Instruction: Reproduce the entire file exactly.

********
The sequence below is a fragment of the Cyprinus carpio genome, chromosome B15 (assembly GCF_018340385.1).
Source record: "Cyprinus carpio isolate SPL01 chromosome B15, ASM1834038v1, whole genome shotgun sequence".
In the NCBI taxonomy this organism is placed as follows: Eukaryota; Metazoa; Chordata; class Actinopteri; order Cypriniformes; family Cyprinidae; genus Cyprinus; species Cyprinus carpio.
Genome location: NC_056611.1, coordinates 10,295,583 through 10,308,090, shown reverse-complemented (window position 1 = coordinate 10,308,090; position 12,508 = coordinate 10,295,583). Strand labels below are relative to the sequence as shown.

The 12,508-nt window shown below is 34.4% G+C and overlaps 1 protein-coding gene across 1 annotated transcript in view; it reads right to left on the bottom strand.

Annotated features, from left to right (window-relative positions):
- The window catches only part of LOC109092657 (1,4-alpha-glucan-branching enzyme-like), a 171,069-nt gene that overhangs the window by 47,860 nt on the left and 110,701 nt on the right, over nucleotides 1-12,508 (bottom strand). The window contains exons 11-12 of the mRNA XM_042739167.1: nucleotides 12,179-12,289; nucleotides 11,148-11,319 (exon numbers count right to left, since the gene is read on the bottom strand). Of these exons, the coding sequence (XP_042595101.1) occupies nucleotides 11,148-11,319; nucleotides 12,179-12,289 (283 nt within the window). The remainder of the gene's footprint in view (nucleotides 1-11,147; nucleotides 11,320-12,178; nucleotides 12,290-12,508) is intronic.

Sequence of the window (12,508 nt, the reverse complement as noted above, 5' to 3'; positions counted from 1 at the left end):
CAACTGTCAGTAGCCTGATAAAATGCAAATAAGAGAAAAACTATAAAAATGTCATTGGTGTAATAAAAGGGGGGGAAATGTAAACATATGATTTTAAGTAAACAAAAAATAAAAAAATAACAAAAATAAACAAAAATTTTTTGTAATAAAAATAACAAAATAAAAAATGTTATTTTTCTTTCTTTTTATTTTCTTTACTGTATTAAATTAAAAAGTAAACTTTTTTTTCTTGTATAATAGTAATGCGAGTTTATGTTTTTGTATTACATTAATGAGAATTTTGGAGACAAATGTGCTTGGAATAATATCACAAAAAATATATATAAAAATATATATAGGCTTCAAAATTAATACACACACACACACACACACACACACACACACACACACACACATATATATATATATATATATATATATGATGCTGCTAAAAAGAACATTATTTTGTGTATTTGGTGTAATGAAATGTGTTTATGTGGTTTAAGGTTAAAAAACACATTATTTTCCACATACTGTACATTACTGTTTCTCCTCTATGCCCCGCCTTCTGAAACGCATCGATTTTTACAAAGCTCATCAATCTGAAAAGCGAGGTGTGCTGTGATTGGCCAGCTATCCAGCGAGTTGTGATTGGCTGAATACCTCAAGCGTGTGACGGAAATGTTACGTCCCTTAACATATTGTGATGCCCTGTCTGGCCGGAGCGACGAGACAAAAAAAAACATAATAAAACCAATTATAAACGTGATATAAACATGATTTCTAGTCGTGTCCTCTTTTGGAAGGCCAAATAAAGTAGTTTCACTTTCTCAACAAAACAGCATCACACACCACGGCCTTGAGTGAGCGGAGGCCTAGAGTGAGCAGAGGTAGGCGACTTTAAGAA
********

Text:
The sequence below is a fragment of the Cyprinus carpio genome, chromosome B15 (assembly GCF_018340385.1).
Source record: "Cyprinus carpio isolate SPL01 chromosome B15, ASM1834038v1, whole genome shotgun sequence".
In the NCBI taxonomy this organism is placed as follows: Eukaryota; Metazoa; Chordata; class Actinopteri; order Cypriniformes; family Cyprinidae; genus Cyprinus; species Cyprinus carpio.
Genome location: NC_056611.1, coordinates 10,295,583 through 10,308,090, shown reverse-complemented (window position 1 = coordinate 10,308,090; position 12,508 = coordinate 10,295,583). Strand labels below are relative to the sequence as shown.

The 12,508-nt window shown below is 34.4% G+C and overlaps 1 protein-coding gene across 1 annotated transcript in view; it reads right to left on the bottom strand.

Annotated features, from left to right (window-relative positions):
- The window catches only part of LOC109092657 (1,4-alpha-glucan-branching enzyme-like), a 171,069-nt gene that overhangs the window by 47,860 nt on the left and 110,701 nt on the right, over nucleotides 1-12,508 (bottom strand). The window contains exons 11-12 of the mRNA XM_042739167.1: nucleotides 12,179-12,289; nucleotides 11,148-11,319 (exon numbers count right to left, since the gene is read on the bottom strand). Of these exons, the coding sequence (XP_042595101.1) occupies nucleotides 11,148-11,319; nucleotides 12,179-12,289 (283 nt within the window). The remainder of the gene's footprint in view (nucleotides 1-11,147; nucleotides 11,320-12,178; nucleotides 12,290-12,508) is intronic.

Sequence of the window (12,508 nt, the reverse complement as noted above, 5' to 3'; positions counted from 1 at the left end):
CAACTGTCAGTAGCCTGATAAAATGCAAATAAGAGAAAAACTATAAAAATGTCATTGGTGTAATAAAAGGGGGGGAAATGTAAACATATGATTTTAAGTAAACAAAAAATAAAAAAATAACAAAAATAAACAAAAATTTTTTGTAATAAAAATAACAAAATAAAAAATGTTATTTTTCTTTCTTTTTATTTTCTTTACTGTATTAAATTAAAAAGTAAACTTTTTTTTCTTGTATAATAGTAATGCGAGTTTATGTTTTTGTATTACATTAATGAGAATTTTGGAGACAAATGTGCTTGGAATAATATCACAAAAAATATATATAAAAATATATATAGGCTTCAAAATTAATACACACACACACACACACACACACACACACACACACACACACATATATATATATATATATATATATATGATGCTGCTAAAAAGAACATTATTTTGTGTATTTGGTGTAATGAAATGTGTTTATGTGGTTTAAGGTTAAAAAACACATTATTTTCCACATACTGTACATTACTGTTTCTCCTCTATGCCCCGCCTTCTGAAACGCATCGATTTTTACAAAGCTCATCAATCTGAAAAGCGAGGTGTGCTGTGATTGGCCAGCTATCCAGCGAGTTGTGATTGGCTGAATACCTCAAGCGTGTGACGGAAATGTTACGTCCCTTAACATATTGTGATGCCCTGTCTGGCCGGAGCGACGAGACAAAAAAAAACATAATAAAACCAATTATAAACGTGATATAAACATGATTTCTAGTCGTGTCCTCTTTTGGAAGGCCAAATAAAGTAGTTTCACTTTCTCAACAAAACAGCATCACACACCACGGCCTTGAGTGAGCGGAGGCCTAGAGTGAGCAGAGGTAGGCGACTTTAAGAA